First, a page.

Even though I haven’t lived in the place of my birth and upbringing, the Big Apple, for over 40 years, and spent most of my first 21 years dreaming of getting out of the city and adopting country life, I have to say that I wouldn’t have traded some of the experiences I had growing up there. When other kids were having school trips to local sights of educational interest, my class trips were to the Metropolitan Museum of Art, the U.N, Shakespeare in the Park, The Statue of Liberty, and several trips to the top of the Empire State Building, to name just a few. In high school the honor roll kids got to go to a Wednesday matinee of a Broadway play. As wonderful and educational as it was, one of my favorite parts of growing up there was how casual New Yorkers are to seeing famous people on the street – they’re just too “uptown” to shriek and point.
When the English Invasion hit New York City (The Beatles and those that came after them for those of you too young to remember), you could find some of them taking a stroll through Central Park before they appeared on the Sunday Ed Sullivan Show. When I got older and was working in the city, some of us would go out after work on a Friday night. It wasn’t unusual to see football legend Joe Namath standing outside of a club in that famous, huge fur coat of his, smiling and waving with a girl on each arm. Comedian Nipsy Russell used to stand on street corners reciting his hilarious poetry. Peter, Paul and Mary, and other folk greats, could be found in and around the coffee houses in the village. Everyone took it in stride and so did I for the most part except for one thing … I had a burning desire to meet Cary Grant!
Okay, now I’m really showing my age. Cary Grant, for you youngsters, was the original Mr. Dreamy. He was handsome, debonair, smart, romantic, witty, and my idea of the perfect man. I watched him in “An Affair to Remember” so many times I’ve lost count, and cried at the end each and every time. From age 18 to 21 when I was working in Manhattan, Cary Grant had come on board as the spokesperson and member of the board of directors for Faberge, a cosmetics company. Because I worked in the corporate headquarters of a textile manufacturer, I always had a copy of Women’s Wear Daily, the bible of the fashion industry, at hand, which also gave out which important person was in town. That’s how I knew when HE was in the city attending a board meeting. I would take my lunch hour and go stand across the street from the Faberge offices just to hopefully catch a glimpse of him coming or going. I did this for months and months until, one day, finally, a limo pulled up and he came out of the building to get in it. My heart stopped and, unfortunately, so did my feet. I was rooted to the spot. Here he was, my hero, my perfect man, and I couldn’t move. Just before he got into the car, he looked up … and smiled that beautiful smile. I thought I had died and gone to heaven! It was all over in an instant, but it is engraved into my heart and my memory for all time.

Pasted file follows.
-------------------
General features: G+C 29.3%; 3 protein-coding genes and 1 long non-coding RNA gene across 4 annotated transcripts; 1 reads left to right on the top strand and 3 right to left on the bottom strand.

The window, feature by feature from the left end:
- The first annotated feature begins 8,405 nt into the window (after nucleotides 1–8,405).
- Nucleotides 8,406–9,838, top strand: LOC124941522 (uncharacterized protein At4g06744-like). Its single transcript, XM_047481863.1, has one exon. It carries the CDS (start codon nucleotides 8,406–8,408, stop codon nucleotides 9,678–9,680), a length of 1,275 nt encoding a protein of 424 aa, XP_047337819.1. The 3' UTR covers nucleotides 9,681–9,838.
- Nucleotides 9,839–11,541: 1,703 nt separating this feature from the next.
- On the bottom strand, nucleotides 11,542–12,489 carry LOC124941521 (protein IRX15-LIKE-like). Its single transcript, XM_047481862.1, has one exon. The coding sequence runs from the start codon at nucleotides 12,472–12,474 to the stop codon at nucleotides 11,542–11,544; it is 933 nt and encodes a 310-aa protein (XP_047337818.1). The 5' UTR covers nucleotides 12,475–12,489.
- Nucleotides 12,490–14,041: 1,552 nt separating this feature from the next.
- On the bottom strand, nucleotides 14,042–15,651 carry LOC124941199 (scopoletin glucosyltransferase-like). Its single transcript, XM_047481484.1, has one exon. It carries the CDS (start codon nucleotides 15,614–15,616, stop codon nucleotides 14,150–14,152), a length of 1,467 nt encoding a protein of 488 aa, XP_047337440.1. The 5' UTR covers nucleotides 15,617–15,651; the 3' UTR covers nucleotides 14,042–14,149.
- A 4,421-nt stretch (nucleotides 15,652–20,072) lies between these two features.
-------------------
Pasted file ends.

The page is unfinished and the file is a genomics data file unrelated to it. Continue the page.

All of us have our own ideas of what makes someone a hero, or a knight in shinning armor, or a model of greatness. Each of us has that one person that we would give our eye teeth and a pint of blood to meet even for a moment. Maybe you already have. Or, maybe they have already passed from this life to the next. Who and what they represented to you is still crystal clear in your mind. What they mean to you has a place in your authentic life because it is a part of who you are. It is only natural, then, that their contribution to your own identity is worth recognizing and exploring.
So this week I’m going to ask you: who is your Cary Grant? Who is that one person you would give the world to spend just an hour with? Who has had a lasting impact on your life? We all have them, and often we don’t even realize what ideals and beliefs they have left stamped on our ideas about ourselves and about life. So head on over to the Home Page and get ready for a little hero worship!
Peace and blessings.